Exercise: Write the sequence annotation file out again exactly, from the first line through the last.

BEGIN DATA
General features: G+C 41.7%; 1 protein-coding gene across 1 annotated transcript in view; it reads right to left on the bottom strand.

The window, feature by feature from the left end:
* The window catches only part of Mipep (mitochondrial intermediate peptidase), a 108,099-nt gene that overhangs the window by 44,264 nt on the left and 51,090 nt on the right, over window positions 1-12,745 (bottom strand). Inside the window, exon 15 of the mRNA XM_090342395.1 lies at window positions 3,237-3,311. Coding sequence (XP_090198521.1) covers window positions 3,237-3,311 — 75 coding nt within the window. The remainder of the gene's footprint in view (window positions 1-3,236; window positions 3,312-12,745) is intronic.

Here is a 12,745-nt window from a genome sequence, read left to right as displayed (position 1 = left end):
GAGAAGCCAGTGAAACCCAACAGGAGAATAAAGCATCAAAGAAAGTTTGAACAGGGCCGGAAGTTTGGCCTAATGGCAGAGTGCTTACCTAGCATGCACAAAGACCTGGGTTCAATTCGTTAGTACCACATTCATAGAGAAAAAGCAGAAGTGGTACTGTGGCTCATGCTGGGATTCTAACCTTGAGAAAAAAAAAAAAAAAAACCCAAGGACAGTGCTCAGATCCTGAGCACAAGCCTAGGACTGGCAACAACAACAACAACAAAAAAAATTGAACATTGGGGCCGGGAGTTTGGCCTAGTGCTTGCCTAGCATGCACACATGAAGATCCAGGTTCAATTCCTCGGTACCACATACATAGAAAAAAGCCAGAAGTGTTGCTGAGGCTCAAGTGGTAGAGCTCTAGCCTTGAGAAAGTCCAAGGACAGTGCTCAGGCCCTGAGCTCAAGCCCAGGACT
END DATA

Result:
General features: G+C 41.7%; 1 protein-coding gene across 1 annotated transcript in view; it reads right to left on the bottom strand.

The window, feature by feature from the left end:
* The window catches only part of Mipep (mitochondrial intermediate peptidase), a 108,099-nt gene that overhangs the window by 44,264 nt on the left and 51,090 nt on the right, over window positions 1-12,745 (bottom strand). Inside the window, exon 15 of the mRNA XM_090342395.1 lies at window positions 3,237-3,311. Coding sequence (XP_090198521.1) covers window positions 3,237-3,311 — 75 coding nt within the window. The remainder of the gene's footprint in view (window positions 1-3,236; window positions 3,312-12,745) is intronic.

Here is a 12,745-nt window from a genome sequence, read left to right as displayed (position 1 = left end):
GAGAAGCCAGTGAAACCCAACAGGAGAATAAAGCATCAAAGAAAGTTTGAACAGGGCCGGAAGTTTGGCCTAATGGCAGAGTGCTTACCTAGCATGCACAAAGACCTGGGTTCAATTCGTTAGTACCACATTCATAGAGAAAAAGCAGAAGTGGTACTGTGGCTCATGCTGGGATTCTAACCTTGAGAAAAAAAAAAAAAAAAACCCAAGGACAGTGCTCAGATCCTGAGCACAAGCCTAGGACTGGCAACAACAACAACAACAAAAAAAATTGAACATTGGGGCCGGGAGTTTGGCCTAGTGCTTGCCTAGCATGCACACATGAAGATCCAGGTTCAATTCCTCGGTACCACATACATAGAAAAAAGCCAGAAGTGTTGCTGAGGCTCAAGTGGTAGAGCTCTAGCCTTGAGAAAGTCCAAGGACAGTGCTCAGGCCCTGAGCTCAAGCCCAGGACT